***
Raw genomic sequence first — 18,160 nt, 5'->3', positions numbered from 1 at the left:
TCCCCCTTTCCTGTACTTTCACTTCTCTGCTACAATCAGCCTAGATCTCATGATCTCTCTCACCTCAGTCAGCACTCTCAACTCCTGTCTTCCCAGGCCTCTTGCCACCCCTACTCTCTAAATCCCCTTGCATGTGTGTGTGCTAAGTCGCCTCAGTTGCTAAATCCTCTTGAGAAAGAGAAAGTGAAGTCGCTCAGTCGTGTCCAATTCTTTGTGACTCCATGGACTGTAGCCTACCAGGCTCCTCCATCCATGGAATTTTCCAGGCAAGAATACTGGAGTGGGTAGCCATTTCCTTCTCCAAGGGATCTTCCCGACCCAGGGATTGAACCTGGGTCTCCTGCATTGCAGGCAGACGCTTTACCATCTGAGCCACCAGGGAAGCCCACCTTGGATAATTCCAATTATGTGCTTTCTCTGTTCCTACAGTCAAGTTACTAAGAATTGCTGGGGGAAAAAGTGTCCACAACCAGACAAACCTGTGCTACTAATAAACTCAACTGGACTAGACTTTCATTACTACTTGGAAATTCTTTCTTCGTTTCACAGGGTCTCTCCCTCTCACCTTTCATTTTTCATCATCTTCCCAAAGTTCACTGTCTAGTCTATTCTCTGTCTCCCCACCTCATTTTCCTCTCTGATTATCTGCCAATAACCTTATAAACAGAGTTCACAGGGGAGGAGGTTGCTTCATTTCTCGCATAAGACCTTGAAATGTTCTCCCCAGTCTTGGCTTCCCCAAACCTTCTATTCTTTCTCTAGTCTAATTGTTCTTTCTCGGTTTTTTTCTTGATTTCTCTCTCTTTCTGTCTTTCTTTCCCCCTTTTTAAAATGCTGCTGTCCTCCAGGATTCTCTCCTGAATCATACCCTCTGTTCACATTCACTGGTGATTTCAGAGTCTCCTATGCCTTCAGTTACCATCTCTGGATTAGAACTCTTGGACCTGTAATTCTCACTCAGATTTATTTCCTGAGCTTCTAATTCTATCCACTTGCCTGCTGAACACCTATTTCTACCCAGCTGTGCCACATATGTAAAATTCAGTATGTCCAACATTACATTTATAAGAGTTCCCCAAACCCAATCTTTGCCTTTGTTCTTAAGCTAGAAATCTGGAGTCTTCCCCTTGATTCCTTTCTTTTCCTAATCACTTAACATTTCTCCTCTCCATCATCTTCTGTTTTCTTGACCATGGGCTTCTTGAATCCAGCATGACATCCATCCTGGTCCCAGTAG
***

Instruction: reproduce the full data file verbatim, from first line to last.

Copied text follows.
Raw genomic sequence first — 18,160 nt, 5'->3', positions numbered from 1 at the left:
TCCCCCTTTCCTGTACTTTCACTTCTCTGCTACAATCAGCCTAGATCTCATGATCTCTCTCACCTCAGTCAGCACTCTCAACTCCTGTCTTCCCAGGCCTCTTGCCACCCCTACTCTCTAAATCCCCTTGCATGTGTGTGTGCTAAGTCGCCTCAGTTGCTAAATCCTCTTGAGAAAGAGAAAGTGAAGTCGCTCAGTCGTGTCCAATTCTTTGTGACTCCATGGACTGTAGCCTACCAGGCTCCTCCATCCATGGAATTTTCCAGGCAAGAATACTGGAGTGGGTAGCCATTTCCTTCTCCAAGGGATCTTCCCGACCCAGGGATTGAACCTGGGTCTCCTGCATTGCAGGCAGACGCTTTACCATCTGAGCCACCAGGGAAGCCCACCTTGGATAATTCCAATTATGTGCTTTCTCTGTTCCTACAGTCAAGTTACTAAGAATTGCTGGGGGAAAAAGTGTCCACAACCAGACAAACCTGTGCTACTAATAAACTCAACTGGACTAGACTTTCATTACTACTTGGAAATTCTTTCTTCGTTTCACAGGGTCTCTCCCTCTCACCTTTCATTTTTCATCATCTTCCCAAAGTTCACTGTCTAGTCTATTCTCTGTCTCCCCACCTCATTTTCCTCTCTGATTATCTGCCAATAACCTTATAAACAGAGTTCACAGGGGAGGAGGTTGCTTCATTTCTCGCATAAGACCTTGAAATGTTCTCCCCAGTCTTGGCTTCCCCAAACCTTCTATTCTTTCTCTAGTCTAATTGTTCTTTCTCGGTTTTTTTCTTGATTTCTCTCTCTTTCTGTCTTTCTTTCCCCCTTTTTAAAATGCTGCTGTCCTCCAGGATTCTCTCCTGAATCATACCCTCTGTTCACATTCACTGGTGATTTCAGAGTCTCCTATGCCTTCAGTTACCATCTCTGGATTAGAACTCTTGGACCTGTAATTCTCACTCAGATTTATTTCCTGAGCTTCTAATTCTATCCACTTGCCTGCTGAACACCTATTTCTACCCAGCTGTGCCACATATGTAAAATTCAGTATGTCCAACATTACATTTATAAGAGTTCCCCAAACCCAATCTTTGCCTTTGTTCTTAAGCTAGAAATCTGGAGTCTTCCCCTTGATTCCTTTCTTTTCCTAATCACTTAACATTTCTCCTCTCCATCATCTTCTGTTTTCTTGACCATGGGCTTCTTGAATCCAGCATGACATCCATCCTGGTCCCAGTAG